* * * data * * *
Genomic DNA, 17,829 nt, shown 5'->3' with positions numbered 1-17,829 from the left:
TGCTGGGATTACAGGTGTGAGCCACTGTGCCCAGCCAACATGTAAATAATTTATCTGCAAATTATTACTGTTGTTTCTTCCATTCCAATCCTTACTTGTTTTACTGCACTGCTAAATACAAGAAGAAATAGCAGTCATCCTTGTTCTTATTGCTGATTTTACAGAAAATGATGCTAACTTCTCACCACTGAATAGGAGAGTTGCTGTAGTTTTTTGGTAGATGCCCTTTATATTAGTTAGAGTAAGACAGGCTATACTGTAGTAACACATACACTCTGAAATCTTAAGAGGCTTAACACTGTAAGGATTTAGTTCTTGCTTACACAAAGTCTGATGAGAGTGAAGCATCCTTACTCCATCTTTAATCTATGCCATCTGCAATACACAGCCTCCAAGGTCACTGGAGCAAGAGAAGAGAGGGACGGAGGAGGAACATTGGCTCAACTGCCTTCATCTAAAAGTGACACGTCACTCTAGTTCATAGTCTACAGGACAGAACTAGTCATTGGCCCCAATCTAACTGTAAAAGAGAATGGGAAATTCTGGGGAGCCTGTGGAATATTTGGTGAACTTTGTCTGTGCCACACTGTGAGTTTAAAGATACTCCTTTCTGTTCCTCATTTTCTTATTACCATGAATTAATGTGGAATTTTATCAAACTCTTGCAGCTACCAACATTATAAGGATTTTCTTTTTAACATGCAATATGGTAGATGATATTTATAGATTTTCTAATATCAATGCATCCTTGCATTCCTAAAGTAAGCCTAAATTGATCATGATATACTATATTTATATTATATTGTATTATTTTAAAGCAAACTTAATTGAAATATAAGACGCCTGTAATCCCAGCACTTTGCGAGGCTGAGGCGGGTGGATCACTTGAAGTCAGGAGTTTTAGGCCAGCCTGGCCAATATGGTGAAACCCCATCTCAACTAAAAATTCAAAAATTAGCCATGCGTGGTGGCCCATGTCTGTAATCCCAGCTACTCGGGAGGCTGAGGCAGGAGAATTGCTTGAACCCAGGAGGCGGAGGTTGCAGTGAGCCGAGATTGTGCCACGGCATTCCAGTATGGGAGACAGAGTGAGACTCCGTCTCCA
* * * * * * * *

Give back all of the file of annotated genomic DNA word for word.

Genomic DNA, 17,829 nt, shown 5'->3' with positions numbered 1-17,829 from the left:
TGCTGGGATTACAGGTGTGAGCCACTGTGCCCAGCCAACATGTAAATAATTTATCTGCAAATTATTACTGTTGTTTCTTCCATTCCAATCCTTACTTGTTTTACTGCACTGCTAAATACAAGAAGAAATAGCAGTCATCCTTGTTCTTATTGCTGATTTTACAGAAAATGATGCTAACTTCTCACCACTGAATAGGAGAGTTGCTGTAGTTTTTTGGTAGATGCCCTTTATATTAGTTAGAGTAAGACAGGCTATACTGTAGTAACACATACACTCTGAAATCTTAAGAGGCTTAACACTGTAAGGATTTAGTTCTTGCTTACACAAAGTCTGATGAGAGTGAAGCATCCTTACTCCATCTTTAATCTATGCCATCTGCAATACACAGCCTCCAAGGTCACTGGAGCAAGAGAAGAGAGGGACGGAGGAGGAACATTGGCTCAACTGCCTTCATCTAAAAGTGACACGTCACTCTAGTTCATAGTCTACAGGACAGAACTAGTCATTGGCCCCAATCTAACTGTAAAAGAGAATGGGAAATTCTGGGGAGCCTGTGGAATATTTGGTGAACTTTGTCTGTGCCACACTGTGAGTTTAAAGATACTCCTTTCTGTTCCTCATTTTCTTATTACCATGAATTAATGTGGAATTTTATCAAACTCTTGCAGCTACCAACATTATAAGGATTTTCTTTTTAACATGCAATATGGTAGATGATATTTATAGATTTTCTAATATCAATGCATCCTTGCATTCCTAAAGTAAGCCTAAATTGATCATGATATACTATATTTATATTATATTGTATTATTTTAAAGCAAACTTAATTGAAATATAAGACGCCTGTAATCCCAGCACTTTGCGAGGCTGAGGCGGGTGGATCACTTGAAGTCAGGAGTTTTAGGCCAGCCTGGCCAATATGGTGAAACCCCATCTCAACTAAAAATTCAAAAATTAGCCATGCGTGGTGGCCCATGTCTGTAATCCCAGCTACTCGGGAGGCTGAGGCAGGAGAATTGCTTGAACCCAGGAGGCGGAGGTTGCAGTGAGCCGAGATTGTGCCACGGCATTCCAGTATGGGAGACAGAGTGAGACTCCGTCTCCA